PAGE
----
Organic-inorganic perovskites have opened a new ﬁeld in optoelectronics. Despite rapid progress in materials and device engineering, fundamental questions remain open concerning the underlying photophysics and transport. Several microscopic mechanisms have been proposed as sources of the extraordinarily long carrier lifetimes in the materials, including electron-hole separation in ferroelectric domains, suppression of electron-phonon scattering, large polaron formation, and lifetime enhancement by spin-polarization of electronic states. I will present results of photoemission experiments focusing on the latter effects. Static experiments ﬁnd a signiﬁcant Rashba splitting in (CH3NH3)PbBr3 single crystals, strong enough to put constraints on optical transitions. Additional, time-resolved experiments on (CH3NH3)PbI3 thin ﬁlms demonstrate ultrafast, sub-ps dynamics of the photoexcitation, followed by ≈ 100 ps of slow energetic relaxation of photoexcited electrons. The latter is consistent with suppression of electron-phonon coupling in the optically excited state.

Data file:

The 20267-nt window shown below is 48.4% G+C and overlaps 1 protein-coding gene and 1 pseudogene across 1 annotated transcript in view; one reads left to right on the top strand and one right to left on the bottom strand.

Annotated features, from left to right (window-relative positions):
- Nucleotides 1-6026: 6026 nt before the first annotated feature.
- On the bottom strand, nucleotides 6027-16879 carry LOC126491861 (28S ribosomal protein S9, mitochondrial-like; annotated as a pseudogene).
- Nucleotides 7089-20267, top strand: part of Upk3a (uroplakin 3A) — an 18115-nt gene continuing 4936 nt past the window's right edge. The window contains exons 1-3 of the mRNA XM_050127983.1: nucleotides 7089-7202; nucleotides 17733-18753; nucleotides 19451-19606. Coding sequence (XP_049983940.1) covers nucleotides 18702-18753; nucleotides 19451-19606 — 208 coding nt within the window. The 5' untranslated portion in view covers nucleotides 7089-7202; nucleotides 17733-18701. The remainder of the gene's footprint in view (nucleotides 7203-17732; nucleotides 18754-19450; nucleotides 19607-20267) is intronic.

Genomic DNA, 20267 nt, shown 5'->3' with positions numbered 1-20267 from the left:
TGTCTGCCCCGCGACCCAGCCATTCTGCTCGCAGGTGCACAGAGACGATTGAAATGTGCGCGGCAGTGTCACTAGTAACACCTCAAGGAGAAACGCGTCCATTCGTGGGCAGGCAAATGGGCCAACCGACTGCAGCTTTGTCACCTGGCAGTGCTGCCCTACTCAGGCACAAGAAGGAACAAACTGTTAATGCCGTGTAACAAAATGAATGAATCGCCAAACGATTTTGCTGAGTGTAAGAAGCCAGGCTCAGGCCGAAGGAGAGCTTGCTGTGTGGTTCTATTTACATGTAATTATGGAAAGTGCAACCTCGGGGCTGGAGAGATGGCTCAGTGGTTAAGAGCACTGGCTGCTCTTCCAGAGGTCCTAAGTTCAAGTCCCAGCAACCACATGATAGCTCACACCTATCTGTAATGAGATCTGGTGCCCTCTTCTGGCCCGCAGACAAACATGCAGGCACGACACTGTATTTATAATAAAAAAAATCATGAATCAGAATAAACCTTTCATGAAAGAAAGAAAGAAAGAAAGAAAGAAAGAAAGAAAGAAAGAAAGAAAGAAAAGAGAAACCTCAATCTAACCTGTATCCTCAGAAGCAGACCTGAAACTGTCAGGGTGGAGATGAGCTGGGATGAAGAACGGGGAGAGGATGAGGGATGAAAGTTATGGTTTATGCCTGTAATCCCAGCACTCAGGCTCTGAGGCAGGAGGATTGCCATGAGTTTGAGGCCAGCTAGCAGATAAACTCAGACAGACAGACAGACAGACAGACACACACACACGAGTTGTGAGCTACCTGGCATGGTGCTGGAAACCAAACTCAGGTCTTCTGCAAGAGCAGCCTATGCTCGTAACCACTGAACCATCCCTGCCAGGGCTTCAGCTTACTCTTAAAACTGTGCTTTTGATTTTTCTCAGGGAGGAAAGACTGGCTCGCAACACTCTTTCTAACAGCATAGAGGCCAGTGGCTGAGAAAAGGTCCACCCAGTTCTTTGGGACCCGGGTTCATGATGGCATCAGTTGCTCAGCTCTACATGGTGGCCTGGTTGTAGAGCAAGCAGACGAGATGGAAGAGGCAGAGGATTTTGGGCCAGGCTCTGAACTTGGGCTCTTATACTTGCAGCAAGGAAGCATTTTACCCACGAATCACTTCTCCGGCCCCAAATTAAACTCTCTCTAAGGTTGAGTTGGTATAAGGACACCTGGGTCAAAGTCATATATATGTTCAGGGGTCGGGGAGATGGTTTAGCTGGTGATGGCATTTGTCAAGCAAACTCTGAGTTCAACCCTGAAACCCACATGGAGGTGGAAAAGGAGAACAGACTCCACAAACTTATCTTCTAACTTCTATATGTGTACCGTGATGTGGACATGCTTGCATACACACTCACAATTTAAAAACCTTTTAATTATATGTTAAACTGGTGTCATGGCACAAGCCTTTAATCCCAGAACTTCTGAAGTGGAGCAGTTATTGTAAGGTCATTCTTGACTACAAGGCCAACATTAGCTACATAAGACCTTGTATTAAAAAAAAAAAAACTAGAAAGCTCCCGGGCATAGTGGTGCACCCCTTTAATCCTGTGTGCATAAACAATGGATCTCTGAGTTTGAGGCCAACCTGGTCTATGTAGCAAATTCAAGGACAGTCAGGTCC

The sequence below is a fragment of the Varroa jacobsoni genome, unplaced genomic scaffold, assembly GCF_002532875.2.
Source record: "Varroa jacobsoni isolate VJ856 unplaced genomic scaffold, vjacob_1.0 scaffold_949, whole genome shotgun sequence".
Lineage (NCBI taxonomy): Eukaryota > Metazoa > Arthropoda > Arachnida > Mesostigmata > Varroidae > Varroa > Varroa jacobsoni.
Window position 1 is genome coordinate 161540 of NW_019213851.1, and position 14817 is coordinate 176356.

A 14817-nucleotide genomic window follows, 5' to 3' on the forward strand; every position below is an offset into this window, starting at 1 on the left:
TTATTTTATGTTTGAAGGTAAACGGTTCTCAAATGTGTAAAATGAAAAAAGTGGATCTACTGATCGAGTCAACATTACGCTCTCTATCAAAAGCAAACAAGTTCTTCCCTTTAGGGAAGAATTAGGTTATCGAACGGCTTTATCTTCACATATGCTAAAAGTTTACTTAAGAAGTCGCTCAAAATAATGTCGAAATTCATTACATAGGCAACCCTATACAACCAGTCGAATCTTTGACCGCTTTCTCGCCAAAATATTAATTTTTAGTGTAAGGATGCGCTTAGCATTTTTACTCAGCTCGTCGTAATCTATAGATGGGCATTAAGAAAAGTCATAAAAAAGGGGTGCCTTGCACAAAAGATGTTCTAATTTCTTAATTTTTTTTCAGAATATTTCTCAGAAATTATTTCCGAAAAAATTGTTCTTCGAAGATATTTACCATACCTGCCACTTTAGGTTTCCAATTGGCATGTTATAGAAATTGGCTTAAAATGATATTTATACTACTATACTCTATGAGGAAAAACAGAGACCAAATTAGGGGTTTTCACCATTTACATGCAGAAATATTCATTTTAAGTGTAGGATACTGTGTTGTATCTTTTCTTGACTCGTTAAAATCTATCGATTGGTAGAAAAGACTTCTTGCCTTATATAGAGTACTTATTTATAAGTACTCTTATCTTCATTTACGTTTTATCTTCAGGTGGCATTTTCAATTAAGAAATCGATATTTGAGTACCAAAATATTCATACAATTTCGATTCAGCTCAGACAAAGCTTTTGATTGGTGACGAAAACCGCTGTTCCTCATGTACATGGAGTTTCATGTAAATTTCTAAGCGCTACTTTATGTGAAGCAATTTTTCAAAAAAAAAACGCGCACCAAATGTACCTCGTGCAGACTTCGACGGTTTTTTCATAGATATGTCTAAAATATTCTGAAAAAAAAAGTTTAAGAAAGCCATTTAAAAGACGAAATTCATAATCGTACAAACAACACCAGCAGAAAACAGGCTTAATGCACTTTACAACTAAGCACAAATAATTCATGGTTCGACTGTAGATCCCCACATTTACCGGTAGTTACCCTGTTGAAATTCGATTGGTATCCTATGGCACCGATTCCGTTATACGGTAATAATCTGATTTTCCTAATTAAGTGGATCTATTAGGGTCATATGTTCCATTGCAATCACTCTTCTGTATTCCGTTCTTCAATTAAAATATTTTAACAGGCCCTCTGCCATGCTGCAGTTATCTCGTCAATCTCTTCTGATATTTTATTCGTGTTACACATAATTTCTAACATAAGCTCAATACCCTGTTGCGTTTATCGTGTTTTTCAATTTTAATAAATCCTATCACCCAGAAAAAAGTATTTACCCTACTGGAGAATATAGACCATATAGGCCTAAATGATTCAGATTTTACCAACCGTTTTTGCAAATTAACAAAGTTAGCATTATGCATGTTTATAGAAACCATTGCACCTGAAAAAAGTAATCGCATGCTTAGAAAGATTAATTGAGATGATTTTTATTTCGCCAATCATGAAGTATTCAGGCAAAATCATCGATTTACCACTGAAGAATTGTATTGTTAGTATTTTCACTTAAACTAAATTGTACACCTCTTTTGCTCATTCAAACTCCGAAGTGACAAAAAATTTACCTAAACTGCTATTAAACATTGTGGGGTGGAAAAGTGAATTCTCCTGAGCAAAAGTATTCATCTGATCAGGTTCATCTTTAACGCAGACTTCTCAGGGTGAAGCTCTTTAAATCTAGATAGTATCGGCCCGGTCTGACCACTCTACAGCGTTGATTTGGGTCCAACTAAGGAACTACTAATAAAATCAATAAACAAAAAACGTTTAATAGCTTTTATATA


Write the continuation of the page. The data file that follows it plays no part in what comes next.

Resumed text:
Daniel Niesner received his doctoral degree in physics from the Friedrich-Alexander-University Erlangen-N¨urnberg, Germany in 2013 for his work on electron dynamics in gra-phene and topological insulators. As a postdoctoral fellow at the Department of Chemistry at Columbia University from 2013 to 2015 he started to focus on ultrafast dynamics in organic-inorganic perovskite compounds. He currently continues the research at University Erlangen-N¨urnberg, where he is a member of the Emerging Field Initiative ”Singlet Fission”.